Throughout church history there have been prominent pastors and church leaders who have significantly impacted their local communities, ultimately influencing large sections of the global Church; men like Augustine, Athanasius, Thomas Aquinas, Martin Luther, John Calvin, and many others. But nowadays, the rising phenomenon is the “celebrity pastor”.
Admiration for Different Reasons
My first mission trip to Ethiopia was to encourage and support a gathering of church planters at a conference. The leader of the denomination that hosted the conference was a man who had faithfully preached, planted, and led churches and gospel ministry — even being imprisoned with other Christian leaders under the communist regime that ruled in Ethiopia from 1974-1991. At the time I went on this trip, I was serving in a mega church with a celebrity pastor who had appeared on multiple television shows including The View and other network television programs. One of my colleagues noted the stark difference between the “feel” and response of the people when these men walked into the room of their respective churches.
For the Ethiopian church leader who suffered and was imprisoned for Christ, there was a deep sense of respect and honor when he interacted with church members. For the celebrity pastor at the church I served, it was awe, photographs, autographs, and an elitist mentality that, looking back on, troubles me greatly.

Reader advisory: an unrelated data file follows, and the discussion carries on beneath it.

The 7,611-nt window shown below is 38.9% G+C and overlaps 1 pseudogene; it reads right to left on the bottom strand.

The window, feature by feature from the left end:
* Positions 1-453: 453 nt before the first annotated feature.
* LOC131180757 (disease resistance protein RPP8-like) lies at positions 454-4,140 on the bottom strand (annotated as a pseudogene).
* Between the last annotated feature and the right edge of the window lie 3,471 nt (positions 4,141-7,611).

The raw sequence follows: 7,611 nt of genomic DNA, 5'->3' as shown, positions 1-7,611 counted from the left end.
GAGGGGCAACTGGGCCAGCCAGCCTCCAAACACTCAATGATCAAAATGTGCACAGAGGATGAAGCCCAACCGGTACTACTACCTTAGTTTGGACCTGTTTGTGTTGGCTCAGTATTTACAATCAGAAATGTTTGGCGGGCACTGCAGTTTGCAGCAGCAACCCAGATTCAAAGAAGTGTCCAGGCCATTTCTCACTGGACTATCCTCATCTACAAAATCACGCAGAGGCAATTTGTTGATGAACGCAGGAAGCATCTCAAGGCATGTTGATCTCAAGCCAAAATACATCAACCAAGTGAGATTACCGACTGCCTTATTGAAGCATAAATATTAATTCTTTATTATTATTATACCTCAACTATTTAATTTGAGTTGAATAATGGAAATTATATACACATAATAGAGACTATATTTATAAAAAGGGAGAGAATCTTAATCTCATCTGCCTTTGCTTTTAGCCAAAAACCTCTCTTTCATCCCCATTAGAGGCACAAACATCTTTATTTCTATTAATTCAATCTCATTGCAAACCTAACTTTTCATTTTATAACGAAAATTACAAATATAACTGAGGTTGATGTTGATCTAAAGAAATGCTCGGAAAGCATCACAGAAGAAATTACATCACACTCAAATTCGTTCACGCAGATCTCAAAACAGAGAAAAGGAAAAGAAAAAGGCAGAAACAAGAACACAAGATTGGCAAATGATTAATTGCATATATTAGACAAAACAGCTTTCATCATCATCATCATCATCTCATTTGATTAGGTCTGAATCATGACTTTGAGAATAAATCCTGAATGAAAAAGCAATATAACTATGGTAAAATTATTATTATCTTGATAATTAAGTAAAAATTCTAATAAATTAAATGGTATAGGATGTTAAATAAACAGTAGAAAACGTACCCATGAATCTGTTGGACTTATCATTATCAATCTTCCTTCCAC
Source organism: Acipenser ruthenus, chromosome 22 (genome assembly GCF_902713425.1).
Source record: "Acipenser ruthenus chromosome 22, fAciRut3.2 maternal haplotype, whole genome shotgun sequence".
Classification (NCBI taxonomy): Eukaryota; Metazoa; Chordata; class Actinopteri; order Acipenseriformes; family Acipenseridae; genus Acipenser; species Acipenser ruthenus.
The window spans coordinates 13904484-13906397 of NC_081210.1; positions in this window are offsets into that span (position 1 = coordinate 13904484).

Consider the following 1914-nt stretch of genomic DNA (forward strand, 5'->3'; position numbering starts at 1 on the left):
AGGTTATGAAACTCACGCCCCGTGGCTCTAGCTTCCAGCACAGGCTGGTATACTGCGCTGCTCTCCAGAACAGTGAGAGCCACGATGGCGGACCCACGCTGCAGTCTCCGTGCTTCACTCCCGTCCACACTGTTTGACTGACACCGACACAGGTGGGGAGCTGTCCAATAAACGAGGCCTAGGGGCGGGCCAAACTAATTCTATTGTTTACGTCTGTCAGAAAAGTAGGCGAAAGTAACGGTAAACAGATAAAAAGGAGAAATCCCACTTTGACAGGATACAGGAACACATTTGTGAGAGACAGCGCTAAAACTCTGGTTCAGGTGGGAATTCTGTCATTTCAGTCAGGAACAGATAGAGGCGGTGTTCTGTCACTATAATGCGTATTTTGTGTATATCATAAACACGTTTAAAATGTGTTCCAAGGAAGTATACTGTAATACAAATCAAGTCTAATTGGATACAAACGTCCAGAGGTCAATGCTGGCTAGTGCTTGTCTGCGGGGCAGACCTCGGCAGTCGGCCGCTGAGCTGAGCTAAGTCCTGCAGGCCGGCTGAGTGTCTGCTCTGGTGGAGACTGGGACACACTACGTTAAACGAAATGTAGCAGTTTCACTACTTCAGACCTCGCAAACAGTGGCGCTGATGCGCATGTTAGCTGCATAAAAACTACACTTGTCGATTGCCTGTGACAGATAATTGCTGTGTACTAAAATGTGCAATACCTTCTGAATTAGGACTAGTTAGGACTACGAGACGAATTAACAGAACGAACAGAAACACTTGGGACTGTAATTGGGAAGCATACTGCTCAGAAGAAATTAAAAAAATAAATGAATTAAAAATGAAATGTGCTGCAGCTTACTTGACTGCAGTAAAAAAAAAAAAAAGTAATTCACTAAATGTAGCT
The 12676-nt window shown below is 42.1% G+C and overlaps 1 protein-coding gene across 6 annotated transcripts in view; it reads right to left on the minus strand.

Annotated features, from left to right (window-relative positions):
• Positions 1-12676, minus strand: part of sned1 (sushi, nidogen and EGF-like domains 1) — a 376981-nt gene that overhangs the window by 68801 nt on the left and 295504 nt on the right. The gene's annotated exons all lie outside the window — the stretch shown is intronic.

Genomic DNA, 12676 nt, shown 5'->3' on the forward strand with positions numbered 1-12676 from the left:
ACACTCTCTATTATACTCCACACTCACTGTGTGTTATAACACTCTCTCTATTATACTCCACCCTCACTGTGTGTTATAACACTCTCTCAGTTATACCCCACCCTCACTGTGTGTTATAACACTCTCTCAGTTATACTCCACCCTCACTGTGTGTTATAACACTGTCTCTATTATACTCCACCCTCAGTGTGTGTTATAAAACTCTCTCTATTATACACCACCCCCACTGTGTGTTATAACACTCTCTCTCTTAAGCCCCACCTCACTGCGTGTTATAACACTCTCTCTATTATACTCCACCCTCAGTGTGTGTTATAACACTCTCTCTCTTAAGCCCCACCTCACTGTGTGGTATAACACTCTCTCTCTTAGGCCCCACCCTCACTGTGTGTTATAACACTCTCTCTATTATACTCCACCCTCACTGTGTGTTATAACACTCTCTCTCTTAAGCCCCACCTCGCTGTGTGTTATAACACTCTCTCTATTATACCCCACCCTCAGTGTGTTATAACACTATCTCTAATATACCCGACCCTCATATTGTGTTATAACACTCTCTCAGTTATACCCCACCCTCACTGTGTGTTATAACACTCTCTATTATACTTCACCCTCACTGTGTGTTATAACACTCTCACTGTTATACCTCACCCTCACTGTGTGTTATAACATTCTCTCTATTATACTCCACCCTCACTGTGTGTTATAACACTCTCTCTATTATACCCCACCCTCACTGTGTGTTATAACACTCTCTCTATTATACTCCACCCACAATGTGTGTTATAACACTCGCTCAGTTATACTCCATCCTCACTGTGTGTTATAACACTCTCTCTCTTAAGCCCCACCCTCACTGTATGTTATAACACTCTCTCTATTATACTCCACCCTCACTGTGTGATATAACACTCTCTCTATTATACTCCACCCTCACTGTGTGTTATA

Guarding a Broken Image
The last few years have seen failure after failure from celebrity pastors for a variety of reasons including: sexual sin, financial mismanagement, and abuse of power. Even the seemingly “honorable” ones have had revelations come out after decades of apparently faithful ministry, showing that what was truly going on behind the façade was pretty horrible. Do I know that every single celebrity pastor is hiding sin and presenting a false image to the people of their church or those who follow their ministry? No, but I do know that humility, and weakness are not generally celebrated in the world of celebrity anything, including pastoral ministry.
Instead, there is a need to show off a perfectly curated image of the pastor rather than the normal person they are with failures, sin, suffering, and struggles like everyone else. In the celebrity pastor world, there are many pastors who occupy places of worship in the hearts of their people. To think of these pastors as their ultimate spiritual leaders instead of who they really are might cause some to confuse them for Jesus. Paul says, “Follow me as I follow Christ” (1 Corinthians 11:1) not “Follow me as I am a type of Christ.”
Glory Will Not Be Divided
This type of worship must end. Jesus will not share his glory with any other (Ezekiel 39:25) and I believe the spate of failures in celebrity pastors is Jesus doing just that: bringing what is in the dark into the light, as he is faithful to do (Luke 12:2-3), and redirecting the gaze of his people back on him.
With Christianity in the West becoming more and more marginalized, I hope the age of the celebrity pastor is setting, and into the place of celebrity, faithful pastors, who love the Lord, love their churches, and care about seeing Jesus be lifted high in their small areas of influence might dawn and see our world changed for the better.